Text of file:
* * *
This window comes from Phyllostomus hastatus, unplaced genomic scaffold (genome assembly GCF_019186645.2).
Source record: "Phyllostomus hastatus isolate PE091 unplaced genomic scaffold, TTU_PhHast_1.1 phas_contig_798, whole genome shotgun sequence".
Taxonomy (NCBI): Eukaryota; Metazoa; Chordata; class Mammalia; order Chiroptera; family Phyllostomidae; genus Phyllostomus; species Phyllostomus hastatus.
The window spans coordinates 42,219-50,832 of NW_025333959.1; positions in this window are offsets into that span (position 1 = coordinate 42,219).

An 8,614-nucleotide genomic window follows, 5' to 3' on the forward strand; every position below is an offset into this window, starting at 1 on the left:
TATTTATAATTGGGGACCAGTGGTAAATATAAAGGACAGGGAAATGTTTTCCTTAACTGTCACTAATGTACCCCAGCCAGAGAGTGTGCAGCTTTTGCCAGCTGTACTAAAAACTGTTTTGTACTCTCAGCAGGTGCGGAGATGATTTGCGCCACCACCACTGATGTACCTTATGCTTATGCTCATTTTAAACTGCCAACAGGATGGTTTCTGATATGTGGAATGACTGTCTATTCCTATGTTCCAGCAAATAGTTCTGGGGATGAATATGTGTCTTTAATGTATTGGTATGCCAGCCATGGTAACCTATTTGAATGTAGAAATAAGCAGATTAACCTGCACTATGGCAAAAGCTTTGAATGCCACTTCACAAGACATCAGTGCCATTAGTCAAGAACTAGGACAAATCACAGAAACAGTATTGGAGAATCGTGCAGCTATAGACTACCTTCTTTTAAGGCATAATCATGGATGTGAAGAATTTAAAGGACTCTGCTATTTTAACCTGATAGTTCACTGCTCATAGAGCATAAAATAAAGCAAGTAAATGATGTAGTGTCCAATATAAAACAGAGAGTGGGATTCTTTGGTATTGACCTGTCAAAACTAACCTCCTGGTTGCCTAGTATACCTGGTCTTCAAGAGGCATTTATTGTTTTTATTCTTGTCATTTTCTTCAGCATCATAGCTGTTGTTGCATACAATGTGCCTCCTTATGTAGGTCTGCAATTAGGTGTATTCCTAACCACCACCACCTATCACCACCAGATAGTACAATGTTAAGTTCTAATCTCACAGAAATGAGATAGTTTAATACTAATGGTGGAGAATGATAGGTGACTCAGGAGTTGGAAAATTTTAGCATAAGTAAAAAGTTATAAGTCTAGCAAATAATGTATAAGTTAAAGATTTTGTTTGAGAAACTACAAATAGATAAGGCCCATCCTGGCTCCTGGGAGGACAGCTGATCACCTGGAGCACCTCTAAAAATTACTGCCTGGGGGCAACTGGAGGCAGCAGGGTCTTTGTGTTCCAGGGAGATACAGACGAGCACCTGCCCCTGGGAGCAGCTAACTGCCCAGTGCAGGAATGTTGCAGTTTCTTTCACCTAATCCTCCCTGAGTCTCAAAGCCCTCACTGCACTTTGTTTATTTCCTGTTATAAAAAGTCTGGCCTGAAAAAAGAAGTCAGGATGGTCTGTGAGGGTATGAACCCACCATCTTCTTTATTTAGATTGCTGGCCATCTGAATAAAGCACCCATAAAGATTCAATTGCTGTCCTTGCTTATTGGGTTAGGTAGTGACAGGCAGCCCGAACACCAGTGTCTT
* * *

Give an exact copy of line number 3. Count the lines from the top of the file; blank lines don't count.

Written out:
Taxonomy (NCBI): Eukaryota; Metazoa; Chordata; class Mammalia; order Chiroptera; family Phyllostomidae; genus Phyllostomus; species Phyllostomus hastatus.